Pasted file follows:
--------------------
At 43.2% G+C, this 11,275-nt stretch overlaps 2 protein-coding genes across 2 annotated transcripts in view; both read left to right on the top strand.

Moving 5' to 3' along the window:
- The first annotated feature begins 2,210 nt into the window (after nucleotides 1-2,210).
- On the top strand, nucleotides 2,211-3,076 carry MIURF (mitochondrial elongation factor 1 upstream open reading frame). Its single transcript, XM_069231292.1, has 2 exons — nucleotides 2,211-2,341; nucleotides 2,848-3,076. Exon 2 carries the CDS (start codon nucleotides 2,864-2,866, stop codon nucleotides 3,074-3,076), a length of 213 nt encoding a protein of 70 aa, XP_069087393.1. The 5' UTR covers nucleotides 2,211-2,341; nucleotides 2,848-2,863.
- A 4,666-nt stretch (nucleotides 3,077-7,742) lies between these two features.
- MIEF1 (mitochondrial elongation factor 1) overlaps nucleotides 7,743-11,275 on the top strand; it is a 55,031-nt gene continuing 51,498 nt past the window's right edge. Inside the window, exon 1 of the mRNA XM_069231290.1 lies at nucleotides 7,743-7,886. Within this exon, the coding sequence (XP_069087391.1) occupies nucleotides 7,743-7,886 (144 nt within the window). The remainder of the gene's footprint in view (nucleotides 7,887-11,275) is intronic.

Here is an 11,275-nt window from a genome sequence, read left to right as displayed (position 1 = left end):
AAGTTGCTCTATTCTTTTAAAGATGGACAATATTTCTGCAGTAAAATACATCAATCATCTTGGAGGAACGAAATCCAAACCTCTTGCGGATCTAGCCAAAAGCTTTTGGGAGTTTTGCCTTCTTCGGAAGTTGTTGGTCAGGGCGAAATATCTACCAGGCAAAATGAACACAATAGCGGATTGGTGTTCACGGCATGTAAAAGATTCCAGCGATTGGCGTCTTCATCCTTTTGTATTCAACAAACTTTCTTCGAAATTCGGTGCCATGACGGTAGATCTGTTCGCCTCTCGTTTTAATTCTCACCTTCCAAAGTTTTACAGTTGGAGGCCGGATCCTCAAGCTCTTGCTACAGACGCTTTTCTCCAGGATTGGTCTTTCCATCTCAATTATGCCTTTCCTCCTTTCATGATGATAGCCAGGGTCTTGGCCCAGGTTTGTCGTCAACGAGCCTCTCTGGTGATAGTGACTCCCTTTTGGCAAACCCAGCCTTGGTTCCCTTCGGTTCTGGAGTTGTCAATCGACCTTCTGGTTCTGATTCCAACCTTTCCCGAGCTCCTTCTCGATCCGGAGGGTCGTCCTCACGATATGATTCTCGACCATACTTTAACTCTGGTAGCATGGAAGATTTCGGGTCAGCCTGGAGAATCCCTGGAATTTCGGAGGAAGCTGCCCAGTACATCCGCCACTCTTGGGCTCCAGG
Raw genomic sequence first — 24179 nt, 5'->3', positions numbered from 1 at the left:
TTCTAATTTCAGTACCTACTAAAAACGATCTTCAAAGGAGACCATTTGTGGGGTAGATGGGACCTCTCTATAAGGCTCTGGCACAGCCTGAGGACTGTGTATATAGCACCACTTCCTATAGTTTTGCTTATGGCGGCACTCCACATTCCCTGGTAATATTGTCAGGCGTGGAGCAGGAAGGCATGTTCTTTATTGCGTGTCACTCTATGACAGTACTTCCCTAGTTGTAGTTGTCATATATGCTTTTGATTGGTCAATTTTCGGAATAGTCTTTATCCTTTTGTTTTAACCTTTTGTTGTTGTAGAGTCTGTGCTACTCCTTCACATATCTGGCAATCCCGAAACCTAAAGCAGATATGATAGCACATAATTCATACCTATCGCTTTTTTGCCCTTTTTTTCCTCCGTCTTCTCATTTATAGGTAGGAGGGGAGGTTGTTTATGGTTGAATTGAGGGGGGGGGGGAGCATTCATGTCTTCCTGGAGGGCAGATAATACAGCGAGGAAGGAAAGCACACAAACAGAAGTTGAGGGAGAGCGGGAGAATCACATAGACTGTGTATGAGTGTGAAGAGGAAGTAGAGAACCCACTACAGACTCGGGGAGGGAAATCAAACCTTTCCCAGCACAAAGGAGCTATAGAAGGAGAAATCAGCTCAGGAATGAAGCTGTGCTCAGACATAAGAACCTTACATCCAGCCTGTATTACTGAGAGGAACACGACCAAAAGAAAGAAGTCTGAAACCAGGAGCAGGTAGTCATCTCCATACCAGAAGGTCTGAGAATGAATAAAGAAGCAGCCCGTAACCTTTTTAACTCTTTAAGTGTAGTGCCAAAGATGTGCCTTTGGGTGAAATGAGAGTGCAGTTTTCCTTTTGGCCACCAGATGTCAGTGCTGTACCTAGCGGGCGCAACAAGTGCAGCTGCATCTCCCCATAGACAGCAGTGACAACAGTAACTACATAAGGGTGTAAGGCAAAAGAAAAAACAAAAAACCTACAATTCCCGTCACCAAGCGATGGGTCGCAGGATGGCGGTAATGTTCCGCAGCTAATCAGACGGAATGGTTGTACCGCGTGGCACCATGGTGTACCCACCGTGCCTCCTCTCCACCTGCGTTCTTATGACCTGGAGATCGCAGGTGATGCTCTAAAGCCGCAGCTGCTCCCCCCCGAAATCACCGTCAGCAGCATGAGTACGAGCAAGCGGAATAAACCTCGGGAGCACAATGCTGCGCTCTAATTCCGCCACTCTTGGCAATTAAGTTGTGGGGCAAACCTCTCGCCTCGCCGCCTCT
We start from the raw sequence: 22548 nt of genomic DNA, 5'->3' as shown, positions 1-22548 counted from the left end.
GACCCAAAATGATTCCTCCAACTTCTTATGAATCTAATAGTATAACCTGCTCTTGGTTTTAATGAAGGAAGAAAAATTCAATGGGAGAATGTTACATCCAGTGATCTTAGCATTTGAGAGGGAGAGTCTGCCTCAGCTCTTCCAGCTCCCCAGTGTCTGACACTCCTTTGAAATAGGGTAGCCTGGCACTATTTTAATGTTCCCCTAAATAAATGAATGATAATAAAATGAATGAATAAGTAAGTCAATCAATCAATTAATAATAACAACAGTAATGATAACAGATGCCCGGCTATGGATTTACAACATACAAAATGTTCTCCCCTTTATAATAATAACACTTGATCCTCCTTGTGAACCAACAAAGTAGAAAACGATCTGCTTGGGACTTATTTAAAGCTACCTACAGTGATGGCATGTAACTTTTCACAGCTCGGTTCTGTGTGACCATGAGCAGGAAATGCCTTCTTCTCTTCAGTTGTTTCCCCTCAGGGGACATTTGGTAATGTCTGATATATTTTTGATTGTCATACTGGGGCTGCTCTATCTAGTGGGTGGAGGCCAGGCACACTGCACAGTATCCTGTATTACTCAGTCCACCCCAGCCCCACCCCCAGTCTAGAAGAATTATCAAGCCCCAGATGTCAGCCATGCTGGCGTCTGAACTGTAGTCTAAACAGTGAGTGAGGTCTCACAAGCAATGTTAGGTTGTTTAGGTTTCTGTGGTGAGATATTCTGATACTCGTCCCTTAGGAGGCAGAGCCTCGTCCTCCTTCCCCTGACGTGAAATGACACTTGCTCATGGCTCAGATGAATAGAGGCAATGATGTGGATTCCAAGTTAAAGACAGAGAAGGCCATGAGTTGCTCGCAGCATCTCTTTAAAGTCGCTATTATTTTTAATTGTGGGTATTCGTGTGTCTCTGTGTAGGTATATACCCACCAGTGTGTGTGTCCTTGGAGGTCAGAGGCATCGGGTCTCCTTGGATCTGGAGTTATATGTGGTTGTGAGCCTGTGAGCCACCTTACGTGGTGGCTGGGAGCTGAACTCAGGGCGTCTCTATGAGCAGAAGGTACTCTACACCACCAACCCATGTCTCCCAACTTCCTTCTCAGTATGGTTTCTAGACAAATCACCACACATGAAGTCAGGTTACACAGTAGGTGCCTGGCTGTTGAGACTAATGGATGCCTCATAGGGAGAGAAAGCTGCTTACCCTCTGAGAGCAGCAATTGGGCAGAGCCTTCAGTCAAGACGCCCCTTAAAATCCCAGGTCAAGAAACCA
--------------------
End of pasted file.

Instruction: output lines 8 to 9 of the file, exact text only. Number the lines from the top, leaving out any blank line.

AAGTTGCTCTATTCTTTTAAAGATGGACAATATTTCTGCAGTAAAATACATCAATCATCTTGGAGGAACGAAATCCAAACCTCTTGCGGATCTAGCCAAAAGCTTTTGGGAGTTTTGCCTTCTTCGGAAGTTGTTGGTCAGGGCGAAATATCTACCAGGCAAAATGAACACAATAGCGGATTGGTGTTCACGGCATGTAAAAGATTCCAGCGATTGGCGTCTTCATCCTTTTGTATTCAACAAACTTTCTTCGAAATTCGGTGCCATGACGGTAGATCTGTTCGCCTCTCGTTTTAATTCTCACCTTCCAAAGTTTTACAGTTGGAGGCCGGATCCTCAAGCTCTTGCTACAGACGCTTTTCTCCAGGATTGGTCTTTCCATCTCAATTATGCCTTTCCTCCTTTCATGATGATAGCCAGGGTCTTGGCCCAGGTTTGTCGTCAACGAGCCTCTCTGGTGATAGTGACTCCCTTTTGGCAAACCCAGCCTTGGTTCCCTTCGGTTCTGGAGTTGTCAATCGACCTTCTGGTTCTGATTCCAACCTTTCCCGAGCTCCTTCTCGATCCGGAGGGTCGTCCTCACGATATGATTCTCGACCATACTTTAACTCTGGTAGCATGGAAGATTTCGGGTCAGCCTGGAGAATCCCTGGAATTTCGGAGGAAGCTGCCCAGTACATCCGCCACTCTTGGGCTCCAGG
Raw genomic sequence first — 24179 nt, 5'->3', positions numbered from 1 at the left: